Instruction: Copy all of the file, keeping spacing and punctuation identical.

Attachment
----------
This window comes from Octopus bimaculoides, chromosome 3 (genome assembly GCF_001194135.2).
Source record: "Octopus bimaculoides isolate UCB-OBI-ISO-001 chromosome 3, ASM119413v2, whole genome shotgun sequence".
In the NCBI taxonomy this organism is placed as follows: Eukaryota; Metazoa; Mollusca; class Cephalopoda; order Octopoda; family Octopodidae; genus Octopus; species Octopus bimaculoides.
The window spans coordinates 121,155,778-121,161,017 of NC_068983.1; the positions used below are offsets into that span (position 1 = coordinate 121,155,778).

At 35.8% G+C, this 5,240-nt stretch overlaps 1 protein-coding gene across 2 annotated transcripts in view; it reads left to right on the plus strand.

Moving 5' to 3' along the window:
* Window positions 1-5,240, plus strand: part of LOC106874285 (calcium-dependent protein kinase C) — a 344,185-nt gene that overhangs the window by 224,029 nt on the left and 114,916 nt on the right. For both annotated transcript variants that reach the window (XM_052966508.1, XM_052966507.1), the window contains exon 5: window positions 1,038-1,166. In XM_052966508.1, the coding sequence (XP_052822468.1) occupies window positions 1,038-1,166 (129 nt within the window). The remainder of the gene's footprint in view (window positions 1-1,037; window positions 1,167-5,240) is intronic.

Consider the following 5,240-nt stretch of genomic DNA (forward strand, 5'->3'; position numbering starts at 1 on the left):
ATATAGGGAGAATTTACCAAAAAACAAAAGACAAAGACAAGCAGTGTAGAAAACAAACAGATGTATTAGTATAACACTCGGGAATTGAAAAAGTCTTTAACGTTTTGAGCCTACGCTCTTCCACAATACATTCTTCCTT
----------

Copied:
This window comes from Octopus bimaculoides, chromosome 3 (genome assembly GCF_001194135.2).
Source record: "Octopus bimaculoides isolate UCB-OBI-ISO-001 chromosome 3, ASM119413v2, whole genome shotgun sequence".
In the NCBI taxonomy this organism is placed as follows: Eukaryota; Metazoa; Mollusca; class Cephalopoda; order Octopoda; family Octopodidae; genus Octopus; species Octopus bimaculoides.
The window spans coordinates 121,155,778-121,161,017 of NC_068983.1; the positions used below are offsets into that span (position 1 = coordinate 121,155,778).

At 35.8% G+C, this 5,240-nt stretch overlaps 1 protein-coding gene across 2 annotated transcripts in view; it reads left to right on the plus strand.

Moving 5' to 3' along the window:
* Window positions 1-5,240, plus strand: part of LOC106874285 (calcium-dependent protein kinase C) — a 344,185-nt gene that overhangs the window by 224,029 nt on the left and 114,916 nt on the right. For both annotated transcript variants that reach the window (XM_052966508.1, XM_052966507.1), the window contains exon 5: window positions 1,038-1,166. In XM_052966508.1, the coding sequence (XP_052822468.1) occupies window positions 1,038-1,166 (129 nt within the window). The remainder of the gene's footprint in view (window positions 1-1,037; window positions 1,167-5,240) is intronic.

Consider the following 5,240-nt stretch of genomic DNA (forward strand, 5'->3'; position numbering starts at 1 on the left):
ATATAGGGAGAATTTACCAAAAAACAAAAGACAAAGACAAGCAGTGTAGAAAACAAACAGATGTATTAGTATAACACTCGGGAATTGAAAAAGTCTTTAACGTTTTGAGCCTACGCTCTTCCACAATACATTCTTCCTT